The memo, written by the Bank’s Kenya Country Director Colin Bruce, cites confidential, oral briefings made by UN Development Program (UNDP) officials, who reportedly indicated that Kibaki was in all likelihood the legitimate winner. According to the FT, the UN has “denied that the UN had adopted that position,” and adds that it has not “provided any assessment suggesting a Kibaki victory.”

International election monitors have raised serious concerns about the legitimacy of the election results.

“There were enough irregularities to call into question the veracity and credibility of the results and it was close enough that nobody can be certain as to who actually won,” Graham Elson, the deputy chief of the European Union observer mission, was quoted by the FT.

The FT suggests that Bruce’s memo would be “likely to trigger accusations that the institution, which lends heavily to Kenya, has lost its political objectivity.

Leak it to me.

The World Bank reacted with firm irresolution to the raid on the offices of the East Africa Standard in 2006:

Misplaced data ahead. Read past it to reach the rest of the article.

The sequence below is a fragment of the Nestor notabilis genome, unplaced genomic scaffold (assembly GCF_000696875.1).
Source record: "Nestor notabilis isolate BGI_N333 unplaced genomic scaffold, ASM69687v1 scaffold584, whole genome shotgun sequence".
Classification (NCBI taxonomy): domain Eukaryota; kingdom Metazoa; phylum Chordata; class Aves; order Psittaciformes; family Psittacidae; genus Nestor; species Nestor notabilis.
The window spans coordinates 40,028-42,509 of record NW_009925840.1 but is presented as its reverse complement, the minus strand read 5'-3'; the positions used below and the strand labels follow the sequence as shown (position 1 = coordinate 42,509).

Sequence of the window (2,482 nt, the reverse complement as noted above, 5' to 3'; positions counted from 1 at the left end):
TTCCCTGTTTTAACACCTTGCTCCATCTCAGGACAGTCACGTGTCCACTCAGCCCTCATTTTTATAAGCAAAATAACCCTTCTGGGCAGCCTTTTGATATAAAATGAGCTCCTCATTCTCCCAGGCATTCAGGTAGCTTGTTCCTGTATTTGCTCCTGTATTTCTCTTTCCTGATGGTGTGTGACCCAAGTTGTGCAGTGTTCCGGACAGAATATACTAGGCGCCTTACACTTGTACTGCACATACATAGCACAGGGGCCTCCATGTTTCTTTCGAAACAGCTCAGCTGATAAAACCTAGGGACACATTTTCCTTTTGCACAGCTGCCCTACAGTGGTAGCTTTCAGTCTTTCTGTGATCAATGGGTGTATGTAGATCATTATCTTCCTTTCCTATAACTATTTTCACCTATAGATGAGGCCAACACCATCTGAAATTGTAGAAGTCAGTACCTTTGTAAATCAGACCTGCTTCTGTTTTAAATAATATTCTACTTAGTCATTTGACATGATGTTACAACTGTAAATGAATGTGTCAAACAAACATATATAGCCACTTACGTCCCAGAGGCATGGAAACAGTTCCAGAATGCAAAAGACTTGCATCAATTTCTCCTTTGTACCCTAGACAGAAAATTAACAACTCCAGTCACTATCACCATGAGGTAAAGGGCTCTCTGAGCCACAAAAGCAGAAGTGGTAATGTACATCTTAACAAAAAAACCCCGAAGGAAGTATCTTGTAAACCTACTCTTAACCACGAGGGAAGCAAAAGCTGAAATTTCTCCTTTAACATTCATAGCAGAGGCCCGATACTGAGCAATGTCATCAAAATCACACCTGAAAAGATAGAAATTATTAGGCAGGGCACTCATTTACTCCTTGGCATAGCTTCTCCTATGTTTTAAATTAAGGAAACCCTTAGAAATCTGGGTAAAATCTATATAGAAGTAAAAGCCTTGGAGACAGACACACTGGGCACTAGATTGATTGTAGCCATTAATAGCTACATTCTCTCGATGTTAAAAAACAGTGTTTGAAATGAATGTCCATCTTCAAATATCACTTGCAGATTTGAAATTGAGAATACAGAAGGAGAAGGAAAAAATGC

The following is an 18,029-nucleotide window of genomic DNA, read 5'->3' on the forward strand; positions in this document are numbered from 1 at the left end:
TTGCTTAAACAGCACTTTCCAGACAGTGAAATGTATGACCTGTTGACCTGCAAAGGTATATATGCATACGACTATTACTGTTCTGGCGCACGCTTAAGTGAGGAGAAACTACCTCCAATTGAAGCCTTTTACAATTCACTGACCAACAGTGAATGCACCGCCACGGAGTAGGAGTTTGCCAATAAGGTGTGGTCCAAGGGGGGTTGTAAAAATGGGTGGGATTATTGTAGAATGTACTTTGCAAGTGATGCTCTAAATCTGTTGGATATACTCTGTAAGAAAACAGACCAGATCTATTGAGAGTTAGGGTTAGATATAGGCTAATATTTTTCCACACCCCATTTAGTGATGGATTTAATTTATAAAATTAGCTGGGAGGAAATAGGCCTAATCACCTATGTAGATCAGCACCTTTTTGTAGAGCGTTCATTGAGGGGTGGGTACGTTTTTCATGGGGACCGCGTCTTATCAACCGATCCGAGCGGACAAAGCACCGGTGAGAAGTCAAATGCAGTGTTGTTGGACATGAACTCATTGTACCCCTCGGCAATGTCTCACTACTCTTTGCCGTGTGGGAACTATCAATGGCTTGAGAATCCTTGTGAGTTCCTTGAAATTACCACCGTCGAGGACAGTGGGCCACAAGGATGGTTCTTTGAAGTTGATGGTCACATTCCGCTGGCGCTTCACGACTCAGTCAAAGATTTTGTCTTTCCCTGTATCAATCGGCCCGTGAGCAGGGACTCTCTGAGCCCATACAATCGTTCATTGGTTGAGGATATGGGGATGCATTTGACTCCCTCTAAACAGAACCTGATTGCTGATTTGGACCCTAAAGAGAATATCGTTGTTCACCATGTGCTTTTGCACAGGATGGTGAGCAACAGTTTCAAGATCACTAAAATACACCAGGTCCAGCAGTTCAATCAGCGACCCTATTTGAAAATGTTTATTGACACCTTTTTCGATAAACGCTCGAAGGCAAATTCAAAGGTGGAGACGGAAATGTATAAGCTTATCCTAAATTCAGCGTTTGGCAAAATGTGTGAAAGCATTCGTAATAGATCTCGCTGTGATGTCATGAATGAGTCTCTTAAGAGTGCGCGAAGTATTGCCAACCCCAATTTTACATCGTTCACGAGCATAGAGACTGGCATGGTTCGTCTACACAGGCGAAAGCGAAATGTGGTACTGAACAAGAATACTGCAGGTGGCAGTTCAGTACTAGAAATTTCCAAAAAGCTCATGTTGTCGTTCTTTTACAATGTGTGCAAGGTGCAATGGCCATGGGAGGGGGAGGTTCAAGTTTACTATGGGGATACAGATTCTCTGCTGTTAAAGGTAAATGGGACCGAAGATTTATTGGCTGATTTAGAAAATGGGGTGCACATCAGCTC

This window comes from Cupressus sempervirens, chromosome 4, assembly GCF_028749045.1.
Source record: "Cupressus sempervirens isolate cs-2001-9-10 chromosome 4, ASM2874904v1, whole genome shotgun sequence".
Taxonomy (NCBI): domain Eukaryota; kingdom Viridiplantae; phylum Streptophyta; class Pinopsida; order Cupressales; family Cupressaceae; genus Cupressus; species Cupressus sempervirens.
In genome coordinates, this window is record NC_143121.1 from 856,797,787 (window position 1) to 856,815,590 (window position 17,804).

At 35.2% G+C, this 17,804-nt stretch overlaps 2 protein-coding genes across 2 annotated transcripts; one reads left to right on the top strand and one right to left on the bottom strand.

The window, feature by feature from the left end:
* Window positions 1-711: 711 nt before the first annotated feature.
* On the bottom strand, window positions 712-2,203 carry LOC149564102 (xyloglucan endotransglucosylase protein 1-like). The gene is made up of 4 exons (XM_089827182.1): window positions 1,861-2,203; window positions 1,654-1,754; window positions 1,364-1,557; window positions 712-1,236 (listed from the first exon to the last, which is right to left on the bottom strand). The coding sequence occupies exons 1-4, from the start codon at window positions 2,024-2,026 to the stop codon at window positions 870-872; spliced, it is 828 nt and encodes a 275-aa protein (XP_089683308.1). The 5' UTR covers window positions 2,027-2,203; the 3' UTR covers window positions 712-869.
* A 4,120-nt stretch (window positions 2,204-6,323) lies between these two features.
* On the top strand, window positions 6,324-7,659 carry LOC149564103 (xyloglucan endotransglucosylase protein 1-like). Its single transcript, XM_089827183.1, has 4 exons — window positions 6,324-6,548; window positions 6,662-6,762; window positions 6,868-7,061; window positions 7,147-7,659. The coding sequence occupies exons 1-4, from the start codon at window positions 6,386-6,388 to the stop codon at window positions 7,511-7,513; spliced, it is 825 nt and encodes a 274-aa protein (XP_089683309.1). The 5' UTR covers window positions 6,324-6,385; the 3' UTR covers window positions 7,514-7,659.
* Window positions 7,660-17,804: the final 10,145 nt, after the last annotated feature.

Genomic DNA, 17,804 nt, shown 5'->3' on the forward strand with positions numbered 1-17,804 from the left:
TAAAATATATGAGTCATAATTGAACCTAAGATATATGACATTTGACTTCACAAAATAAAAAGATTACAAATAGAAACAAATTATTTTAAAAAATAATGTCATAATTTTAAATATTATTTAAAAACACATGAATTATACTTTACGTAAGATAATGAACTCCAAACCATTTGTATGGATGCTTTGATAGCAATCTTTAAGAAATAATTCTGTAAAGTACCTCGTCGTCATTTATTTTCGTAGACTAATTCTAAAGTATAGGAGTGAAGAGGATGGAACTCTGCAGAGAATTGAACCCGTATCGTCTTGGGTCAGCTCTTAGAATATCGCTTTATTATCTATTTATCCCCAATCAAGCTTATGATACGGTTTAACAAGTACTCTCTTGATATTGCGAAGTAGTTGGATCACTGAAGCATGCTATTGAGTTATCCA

Colin Bruce, the World Bank’s country director in Kenya, denied that the bank was making freedom of the media a new element of conditionality, but by then the Kenyan stock market had already tumbled.

Even if formal conditionality has not been imposed, the World Bank’s president, Paul Wolfowitz, is quietly breaking precedent by ordering the bank to publicly protest when press freedoms are under attack.

Wolfowitz understands that open news media are the most important means to expose the endemic corruption that is undermining economic growth in the developing world. And he is determined to do more than just talk about it. He recently held up $800 million in loans, including the quarter of a billion dollars for Kenya, because of allegations of corruption. “Corruption is the biggest threat to democracy since Communism,” Wolfowitz has said.

Yes, but consider the source: